Medical College of Wisconsin
CTSICores SearchResearch InformaticsREDCap

Patients with personality disorders: functional status, health care utilization, and satisfaction with care. J Fam Pract 1996 Jan;42(1):54-60



Pubmed ID


Scopus ID

2-s2.0-0030058851 (requires institutional sign-in at Scopus site)   57 Citations


BACKGROUND: Personality disorders are believed to occur in approximately 10% of the adult population, yet they are rarely diagnosed in primary care settings. This study compares the functional status, health care utilization, and satisfaction with care for patients who were at high risk for a personality disorder with those who were at low risk.

METHODS: Patients at high risk for personality disorders were identified using a standardized psychometric instrument, the Structured Clinical Inventory for DSM-III Axis II (SCID-II). After assigning patients to risk categories, responses were compared on the Medical Outcomes Study Short Form-36, the Beck Depression Inventory, the CAGE alcohol use questionnaire, and an adapted version of the RAND Patient Satisfaction Questionnaire.

RESULTS: Patients who were at high risk for any personality disorder had lower functional status, higher risk for depression or alcohol abuse, and lower levels of satisfaction with care. These differences could not be explained by demographic or socioeconomic differences between high- and low-risk patients. Being at high risk for specific personality disorders, such as borderline, schizoid, and dependent disorders, was associated with higher degrees of functional impairment and greater risk for depression and alcohol abuse. Patients at high risk for other disorders, such as obsessive-compulsive, narcissitic, and schizotypal, consistently showed no appreciable degree of impairment as compared with patients at low risk for any personality disorder. Medical care utilization was no higher when personality disorders were examined in aggregate, but a marked increase in utilization was noted among patients at high risk for histrionic and dependent disorders.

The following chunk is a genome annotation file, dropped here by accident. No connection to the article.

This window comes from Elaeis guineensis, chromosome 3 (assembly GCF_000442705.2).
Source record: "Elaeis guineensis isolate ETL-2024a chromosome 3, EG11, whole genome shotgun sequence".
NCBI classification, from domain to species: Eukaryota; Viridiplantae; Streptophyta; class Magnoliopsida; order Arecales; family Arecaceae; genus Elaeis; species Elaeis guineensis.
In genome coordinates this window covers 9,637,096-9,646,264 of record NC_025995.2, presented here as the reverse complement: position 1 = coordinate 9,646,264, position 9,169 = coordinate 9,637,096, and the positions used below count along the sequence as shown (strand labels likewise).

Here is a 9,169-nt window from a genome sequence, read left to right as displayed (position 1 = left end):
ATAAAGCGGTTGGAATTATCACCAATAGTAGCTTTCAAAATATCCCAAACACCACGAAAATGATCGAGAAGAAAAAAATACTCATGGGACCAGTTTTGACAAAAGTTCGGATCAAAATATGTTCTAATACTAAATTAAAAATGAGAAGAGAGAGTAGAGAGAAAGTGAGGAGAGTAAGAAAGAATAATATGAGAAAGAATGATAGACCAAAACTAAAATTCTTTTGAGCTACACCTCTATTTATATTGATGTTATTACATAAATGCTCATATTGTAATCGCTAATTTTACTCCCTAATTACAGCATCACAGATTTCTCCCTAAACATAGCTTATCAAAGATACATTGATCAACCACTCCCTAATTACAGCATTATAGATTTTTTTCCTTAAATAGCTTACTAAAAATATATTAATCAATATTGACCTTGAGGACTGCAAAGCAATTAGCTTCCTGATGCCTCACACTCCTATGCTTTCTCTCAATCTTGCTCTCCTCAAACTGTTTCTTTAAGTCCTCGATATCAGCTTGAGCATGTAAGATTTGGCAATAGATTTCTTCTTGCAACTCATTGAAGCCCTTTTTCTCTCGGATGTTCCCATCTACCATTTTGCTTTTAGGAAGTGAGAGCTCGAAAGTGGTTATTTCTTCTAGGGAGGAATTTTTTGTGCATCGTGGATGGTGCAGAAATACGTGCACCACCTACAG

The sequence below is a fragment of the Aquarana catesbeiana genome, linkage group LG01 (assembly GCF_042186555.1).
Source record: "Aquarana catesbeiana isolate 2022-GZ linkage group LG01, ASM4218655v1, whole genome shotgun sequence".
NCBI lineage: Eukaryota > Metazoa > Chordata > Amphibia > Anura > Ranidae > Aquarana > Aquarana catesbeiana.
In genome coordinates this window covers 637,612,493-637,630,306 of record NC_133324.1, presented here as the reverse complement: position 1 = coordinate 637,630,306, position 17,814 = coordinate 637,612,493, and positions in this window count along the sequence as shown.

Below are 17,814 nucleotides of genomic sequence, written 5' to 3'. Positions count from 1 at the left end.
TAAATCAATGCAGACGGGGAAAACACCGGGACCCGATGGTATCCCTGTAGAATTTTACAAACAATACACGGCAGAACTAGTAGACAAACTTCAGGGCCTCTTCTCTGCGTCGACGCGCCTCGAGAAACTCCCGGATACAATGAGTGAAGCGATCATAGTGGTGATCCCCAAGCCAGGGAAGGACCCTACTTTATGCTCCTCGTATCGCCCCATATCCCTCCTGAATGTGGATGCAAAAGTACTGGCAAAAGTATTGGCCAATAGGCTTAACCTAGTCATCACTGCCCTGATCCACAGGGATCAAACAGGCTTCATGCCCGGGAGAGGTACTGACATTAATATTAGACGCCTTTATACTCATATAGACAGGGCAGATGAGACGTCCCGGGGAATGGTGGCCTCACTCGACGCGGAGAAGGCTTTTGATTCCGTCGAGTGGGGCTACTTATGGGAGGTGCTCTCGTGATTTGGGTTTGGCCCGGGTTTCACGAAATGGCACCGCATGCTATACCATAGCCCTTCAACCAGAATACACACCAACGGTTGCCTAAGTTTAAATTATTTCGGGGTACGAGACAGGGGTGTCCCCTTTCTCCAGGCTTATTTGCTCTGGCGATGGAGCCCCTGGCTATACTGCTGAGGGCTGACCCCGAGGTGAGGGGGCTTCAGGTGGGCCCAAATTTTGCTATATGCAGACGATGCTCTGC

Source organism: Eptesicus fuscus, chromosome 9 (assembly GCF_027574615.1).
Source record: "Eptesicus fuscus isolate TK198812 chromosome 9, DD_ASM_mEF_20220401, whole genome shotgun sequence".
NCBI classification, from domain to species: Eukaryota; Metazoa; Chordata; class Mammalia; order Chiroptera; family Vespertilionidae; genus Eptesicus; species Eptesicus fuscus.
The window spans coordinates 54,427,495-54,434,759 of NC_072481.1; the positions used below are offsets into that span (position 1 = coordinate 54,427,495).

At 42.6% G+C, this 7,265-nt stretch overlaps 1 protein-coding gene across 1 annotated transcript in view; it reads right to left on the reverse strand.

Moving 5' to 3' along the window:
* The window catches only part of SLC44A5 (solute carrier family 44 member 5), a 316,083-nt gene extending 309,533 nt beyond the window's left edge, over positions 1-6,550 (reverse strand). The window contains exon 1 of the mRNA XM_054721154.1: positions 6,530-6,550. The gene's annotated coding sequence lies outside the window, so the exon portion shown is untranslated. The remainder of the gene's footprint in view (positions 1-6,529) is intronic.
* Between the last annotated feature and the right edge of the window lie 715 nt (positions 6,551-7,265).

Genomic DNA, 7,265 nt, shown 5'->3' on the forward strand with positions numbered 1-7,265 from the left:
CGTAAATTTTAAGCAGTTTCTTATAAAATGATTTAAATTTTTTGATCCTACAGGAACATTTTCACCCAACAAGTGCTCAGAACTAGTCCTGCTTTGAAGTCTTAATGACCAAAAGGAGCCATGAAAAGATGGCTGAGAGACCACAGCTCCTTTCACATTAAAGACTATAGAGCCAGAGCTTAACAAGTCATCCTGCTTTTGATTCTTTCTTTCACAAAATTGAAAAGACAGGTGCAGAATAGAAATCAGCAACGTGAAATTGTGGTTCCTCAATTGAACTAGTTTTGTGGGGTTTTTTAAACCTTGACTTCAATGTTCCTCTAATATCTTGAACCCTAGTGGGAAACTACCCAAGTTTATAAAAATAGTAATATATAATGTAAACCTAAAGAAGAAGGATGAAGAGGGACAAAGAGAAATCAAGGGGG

CONCLUSIONS: Among primary care patients, having a personality disorder is associated with lower functional status, lower satisfaction with health care, and higher risk for depression and alcohol abuse.

Author List

Hueston WJ, Mainous AG 3rd, Schilling R


William J. Hueston MD Adjunct Professor in the Family Medicine department at Medical College of Wisconsin

MESH terms used to index this publication - Major topics in bold

Ambulatory Care
Family Practice
Health Services
Health Status
Middle Aged
Patient Satisfaction
Personality Disorders
Psychological Tests